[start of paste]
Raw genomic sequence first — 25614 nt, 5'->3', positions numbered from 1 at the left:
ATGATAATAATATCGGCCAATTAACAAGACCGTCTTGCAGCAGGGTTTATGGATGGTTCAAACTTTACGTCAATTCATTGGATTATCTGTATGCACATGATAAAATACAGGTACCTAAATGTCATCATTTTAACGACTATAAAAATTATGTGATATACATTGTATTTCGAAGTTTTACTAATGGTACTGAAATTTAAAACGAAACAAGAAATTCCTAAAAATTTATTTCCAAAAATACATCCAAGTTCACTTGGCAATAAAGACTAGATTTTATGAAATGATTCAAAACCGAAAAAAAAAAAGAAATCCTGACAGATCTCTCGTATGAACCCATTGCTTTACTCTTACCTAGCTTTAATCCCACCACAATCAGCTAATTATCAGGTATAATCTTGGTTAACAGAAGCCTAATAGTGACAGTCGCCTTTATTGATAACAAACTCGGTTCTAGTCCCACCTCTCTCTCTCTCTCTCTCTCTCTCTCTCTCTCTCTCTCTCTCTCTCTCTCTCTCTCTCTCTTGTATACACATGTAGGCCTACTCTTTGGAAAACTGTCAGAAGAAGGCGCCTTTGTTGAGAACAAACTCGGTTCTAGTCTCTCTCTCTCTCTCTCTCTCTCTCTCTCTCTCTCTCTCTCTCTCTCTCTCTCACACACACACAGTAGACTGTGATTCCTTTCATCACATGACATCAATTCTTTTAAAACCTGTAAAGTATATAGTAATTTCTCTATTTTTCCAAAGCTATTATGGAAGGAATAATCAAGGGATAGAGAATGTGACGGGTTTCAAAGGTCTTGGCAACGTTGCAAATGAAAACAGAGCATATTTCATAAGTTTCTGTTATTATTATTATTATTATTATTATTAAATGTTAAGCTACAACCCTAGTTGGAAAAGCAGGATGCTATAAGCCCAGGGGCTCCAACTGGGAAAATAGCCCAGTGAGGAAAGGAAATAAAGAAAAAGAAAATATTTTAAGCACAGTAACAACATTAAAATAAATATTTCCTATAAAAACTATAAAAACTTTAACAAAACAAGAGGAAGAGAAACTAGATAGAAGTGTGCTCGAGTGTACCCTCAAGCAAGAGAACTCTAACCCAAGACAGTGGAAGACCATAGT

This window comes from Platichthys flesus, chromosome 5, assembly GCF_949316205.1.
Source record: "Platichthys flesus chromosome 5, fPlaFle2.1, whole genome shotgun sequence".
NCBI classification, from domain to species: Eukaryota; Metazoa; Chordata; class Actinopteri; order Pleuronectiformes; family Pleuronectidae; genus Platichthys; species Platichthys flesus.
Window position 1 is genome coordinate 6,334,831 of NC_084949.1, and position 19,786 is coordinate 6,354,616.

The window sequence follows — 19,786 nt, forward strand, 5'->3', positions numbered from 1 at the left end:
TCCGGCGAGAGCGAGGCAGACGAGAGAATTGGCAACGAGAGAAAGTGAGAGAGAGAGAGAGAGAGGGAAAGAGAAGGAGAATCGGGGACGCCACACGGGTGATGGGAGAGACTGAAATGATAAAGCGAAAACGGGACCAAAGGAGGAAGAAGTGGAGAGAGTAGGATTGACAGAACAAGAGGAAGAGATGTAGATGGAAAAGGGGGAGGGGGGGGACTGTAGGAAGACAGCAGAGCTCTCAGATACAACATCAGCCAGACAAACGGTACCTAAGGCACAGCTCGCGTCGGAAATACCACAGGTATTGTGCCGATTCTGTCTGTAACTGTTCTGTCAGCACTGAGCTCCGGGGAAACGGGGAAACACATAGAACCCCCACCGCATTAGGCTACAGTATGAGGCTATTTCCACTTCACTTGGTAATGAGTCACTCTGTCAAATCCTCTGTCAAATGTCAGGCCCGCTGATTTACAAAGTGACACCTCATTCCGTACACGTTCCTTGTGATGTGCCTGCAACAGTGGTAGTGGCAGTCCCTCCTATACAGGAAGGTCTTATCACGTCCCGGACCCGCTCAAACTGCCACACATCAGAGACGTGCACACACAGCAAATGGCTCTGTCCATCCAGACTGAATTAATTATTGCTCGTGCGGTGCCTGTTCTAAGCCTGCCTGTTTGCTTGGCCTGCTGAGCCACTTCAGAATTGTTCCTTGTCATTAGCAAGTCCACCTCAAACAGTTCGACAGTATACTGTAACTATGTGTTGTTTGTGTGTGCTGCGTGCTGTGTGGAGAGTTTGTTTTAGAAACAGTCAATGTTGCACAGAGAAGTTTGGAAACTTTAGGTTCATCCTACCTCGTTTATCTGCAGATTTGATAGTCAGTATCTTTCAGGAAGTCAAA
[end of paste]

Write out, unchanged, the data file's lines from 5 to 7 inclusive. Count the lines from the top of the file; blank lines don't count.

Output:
NCBI classification, from domain to species: Eukaryota; Metazoa; Chordata; class Actinopteri; order Pleuronectiformes; family Pleuronectidae; genus Platichthys; species Platichthys flesus.
Window position 1 is genome coordinate 6,334,831 of NC_084949.1, and position 19,786 is coordinate 6,354,616.

The window sequence follows — 19,786 nt, forward strand, 5'->3', positions numbered from 1 at the left end: